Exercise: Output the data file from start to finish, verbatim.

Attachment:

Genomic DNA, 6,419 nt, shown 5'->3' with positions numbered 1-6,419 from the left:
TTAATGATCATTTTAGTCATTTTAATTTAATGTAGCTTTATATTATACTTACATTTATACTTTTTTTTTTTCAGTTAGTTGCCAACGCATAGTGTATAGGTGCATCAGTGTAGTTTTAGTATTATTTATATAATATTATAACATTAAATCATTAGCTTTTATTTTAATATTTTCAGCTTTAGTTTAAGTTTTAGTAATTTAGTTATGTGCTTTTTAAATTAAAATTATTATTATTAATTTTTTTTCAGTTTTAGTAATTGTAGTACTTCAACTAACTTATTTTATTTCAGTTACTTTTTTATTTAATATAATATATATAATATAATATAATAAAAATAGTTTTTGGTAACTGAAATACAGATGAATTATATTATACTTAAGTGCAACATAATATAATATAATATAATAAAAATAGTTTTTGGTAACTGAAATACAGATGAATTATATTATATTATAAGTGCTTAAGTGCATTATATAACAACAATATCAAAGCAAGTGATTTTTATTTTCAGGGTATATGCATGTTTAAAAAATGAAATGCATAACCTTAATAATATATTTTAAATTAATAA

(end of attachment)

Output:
Genomic DNA, 6,419 nt, shown 5'->3' with positions numbered 1-6,419 from the left:
TTAATGATCATTTTAGTCATTTTAATTTAATGTAGCTTTATATTATACTTACATTTATACTTTTTTTTTTTCAGTTAGTTGCCAACGCATAGTGTATAGGTGCATCAGTGTAGTTTTAGTATTATTTATATAATATTATAACATTAAATCATTAGCTTTTATTTTAATATTTTCAGCTTTAGTTTAAGTTTTAGTAATTTAGTTATGTGCTTTTTAAATTAAAATTATTATTATTAATTTTTTTTCAGTTTTAGTAATTGTAGTACTTCAACTAACTTATTTTATTTCAGTTACTTTTTTATTTAATATAATATATATAATATAATATAATAAAAATAGTTTTTGGTAACTGAAATACAGATGAATTATATTATACTTAAGTGCAACATAATATAATATAATATAATAAAAATAGTTTTTGGTAACTGAAATACAGATGAATTATATTATATTATAAGTGCTTAAGTGCATTATATAACAACAATATCAAAGCAAGTGATTTTTATTTTCAGGGTATATGCATGTTTAAAAAATGAAATGCATAACCTTAATAATATATTTTAAATTAATAA